DAN CEARNS, Journalism Initiative Reporter, for The Standard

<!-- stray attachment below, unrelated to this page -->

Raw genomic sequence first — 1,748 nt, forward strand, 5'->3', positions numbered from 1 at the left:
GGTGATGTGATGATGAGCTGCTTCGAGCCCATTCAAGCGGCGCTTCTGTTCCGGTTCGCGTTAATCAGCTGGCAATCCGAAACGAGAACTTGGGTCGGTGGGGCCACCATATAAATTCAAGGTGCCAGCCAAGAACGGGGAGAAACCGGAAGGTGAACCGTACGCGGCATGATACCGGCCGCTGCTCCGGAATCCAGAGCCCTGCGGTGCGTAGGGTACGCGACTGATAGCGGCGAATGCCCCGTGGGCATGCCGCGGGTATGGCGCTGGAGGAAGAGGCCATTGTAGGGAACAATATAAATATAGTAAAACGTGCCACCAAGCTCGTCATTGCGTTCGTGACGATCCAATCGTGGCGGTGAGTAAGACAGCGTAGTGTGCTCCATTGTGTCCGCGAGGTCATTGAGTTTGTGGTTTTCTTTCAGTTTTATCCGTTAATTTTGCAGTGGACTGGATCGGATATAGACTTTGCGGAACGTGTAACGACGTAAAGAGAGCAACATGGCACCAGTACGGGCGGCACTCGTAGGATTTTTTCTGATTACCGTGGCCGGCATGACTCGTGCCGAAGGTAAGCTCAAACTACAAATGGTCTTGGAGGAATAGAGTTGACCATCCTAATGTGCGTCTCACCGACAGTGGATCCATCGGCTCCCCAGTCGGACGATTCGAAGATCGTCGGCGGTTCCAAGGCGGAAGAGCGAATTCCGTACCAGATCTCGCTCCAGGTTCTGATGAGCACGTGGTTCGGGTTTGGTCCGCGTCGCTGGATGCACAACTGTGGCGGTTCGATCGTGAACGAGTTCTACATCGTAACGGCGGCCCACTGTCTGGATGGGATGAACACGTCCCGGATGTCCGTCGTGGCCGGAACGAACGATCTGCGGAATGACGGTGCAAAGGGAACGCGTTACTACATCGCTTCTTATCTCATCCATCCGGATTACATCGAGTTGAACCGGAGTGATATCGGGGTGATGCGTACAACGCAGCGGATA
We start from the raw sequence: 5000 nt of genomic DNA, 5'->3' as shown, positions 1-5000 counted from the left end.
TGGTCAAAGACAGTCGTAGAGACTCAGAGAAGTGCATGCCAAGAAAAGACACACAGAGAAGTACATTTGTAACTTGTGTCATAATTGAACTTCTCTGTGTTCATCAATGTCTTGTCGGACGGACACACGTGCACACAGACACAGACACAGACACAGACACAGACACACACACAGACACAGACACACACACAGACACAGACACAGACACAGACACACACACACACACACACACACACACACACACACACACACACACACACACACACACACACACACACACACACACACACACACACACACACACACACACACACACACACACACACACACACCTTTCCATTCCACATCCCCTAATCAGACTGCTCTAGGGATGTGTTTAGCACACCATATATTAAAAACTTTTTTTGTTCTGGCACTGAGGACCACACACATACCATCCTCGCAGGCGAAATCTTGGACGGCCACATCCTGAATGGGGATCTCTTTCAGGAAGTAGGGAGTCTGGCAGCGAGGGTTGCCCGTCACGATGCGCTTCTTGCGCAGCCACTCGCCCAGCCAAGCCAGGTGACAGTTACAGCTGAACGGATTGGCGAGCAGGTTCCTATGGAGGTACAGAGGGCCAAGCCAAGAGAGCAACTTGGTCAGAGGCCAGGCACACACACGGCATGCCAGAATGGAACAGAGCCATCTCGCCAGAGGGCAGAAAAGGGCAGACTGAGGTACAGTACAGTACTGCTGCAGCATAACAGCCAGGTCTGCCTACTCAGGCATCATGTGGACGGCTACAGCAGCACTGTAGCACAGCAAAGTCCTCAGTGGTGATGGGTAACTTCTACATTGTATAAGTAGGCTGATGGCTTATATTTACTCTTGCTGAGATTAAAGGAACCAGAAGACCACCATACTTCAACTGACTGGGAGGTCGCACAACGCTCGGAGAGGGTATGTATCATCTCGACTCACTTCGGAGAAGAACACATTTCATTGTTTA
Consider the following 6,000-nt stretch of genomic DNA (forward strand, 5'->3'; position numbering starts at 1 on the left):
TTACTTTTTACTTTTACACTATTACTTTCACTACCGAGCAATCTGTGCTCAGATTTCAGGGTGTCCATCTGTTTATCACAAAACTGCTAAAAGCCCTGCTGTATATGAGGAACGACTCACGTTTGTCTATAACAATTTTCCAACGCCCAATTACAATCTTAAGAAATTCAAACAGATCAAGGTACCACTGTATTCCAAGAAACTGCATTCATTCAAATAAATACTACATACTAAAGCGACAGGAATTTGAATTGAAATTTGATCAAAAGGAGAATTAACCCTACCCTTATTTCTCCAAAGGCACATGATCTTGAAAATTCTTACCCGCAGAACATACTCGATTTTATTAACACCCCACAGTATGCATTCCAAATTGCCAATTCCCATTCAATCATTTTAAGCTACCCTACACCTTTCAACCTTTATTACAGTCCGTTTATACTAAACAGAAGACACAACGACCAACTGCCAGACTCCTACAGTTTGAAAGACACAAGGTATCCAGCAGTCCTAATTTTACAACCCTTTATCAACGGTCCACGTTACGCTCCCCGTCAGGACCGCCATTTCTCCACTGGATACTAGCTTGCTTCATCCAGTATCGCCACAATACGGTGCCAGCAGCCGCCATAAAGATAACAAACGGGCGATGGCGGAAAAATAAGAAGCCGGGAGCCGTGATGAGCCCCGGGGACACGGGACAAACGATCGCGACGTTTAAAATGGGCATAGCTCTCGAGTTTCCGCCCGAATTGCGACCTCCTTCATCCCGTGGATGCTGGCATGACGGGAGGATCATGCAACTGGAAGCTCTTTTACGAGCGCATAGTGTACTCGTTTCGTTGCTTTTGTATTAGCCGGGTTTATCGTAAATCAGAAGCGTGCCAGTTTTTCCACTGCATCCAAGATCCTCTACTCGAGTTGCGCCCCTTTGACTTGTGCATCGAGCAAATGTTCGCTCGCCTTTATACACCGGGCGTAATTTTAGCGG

UXBRIDGE/KAWARTHA LAKES: Municipalities and health units are discouraging people from holding yard and garage sales during this COVID-19 pandemic. At a meeting on Monday, May 11th, Uxbridge councillors discussed a letter from Frank Charamonte asking if Uxbridge should ban yard and garage sales at this time. “If you look at what is going on with transactions in retail and restaurants, everything is paperless. At yard sales, there’s money being passed [to] each other, and I’m not sure we’ve gotten to the point where we’re sanitizing dollars. It seems like it is the right idea, to make this approach, and put out a communication to discourage this activity at this time,” Ward 4 Councillor Willie Popp said. Ward 3 Councillor Bruce Garrod agreed, explaining, the municipality should discourage the hosting of garage and yard sales until “the province lifts all [COVID-19] related restrictions.” The Haliburton, Kawartha, Pine Ridge District Health Unit (HKPR) is also asking people not to hold yard sales right now. “The nicer weather means many people may be spring cleaning and looking to sell and get rid of unwanted items,” Lynne Franke, HKPR’s Manager of Organizational Initiatives said, in a press release. “This year, because of the coronavirus pandemic, the Health Unit urges you to postpone holding a garage sale. Doing so will protect you, your loved ones and your community from getting sick with COVID-19. Hosting a garage or yard sale can put you and those who attend it in harm’s way,” HKPR explained, in a press release, that maintaining social distancing is a concern at events like yard sales. “Keeping a safe two-metre (six-foot) physical distance at a garage sale is difficult, given that cash transactions are usually required and the number of people who stop by at a sale can grow unexpectedly. Many times, garage sale enthusiasts may also visit multiple sale locations, increasing the risk of the spread of COVID-19.” The local health unit had a message about what currently can’t be sold. “People should also be aware that baby walkers, infant self-feeding devices and other items are banned products in Canada. There are also common second-hand items, like car seats, cribs, helmets, playpens, strollers, children’s jewellery and kids’ sleepwear that must meet certain federal regulatory requirements before they can be bought or sold in Canada,” a press release read.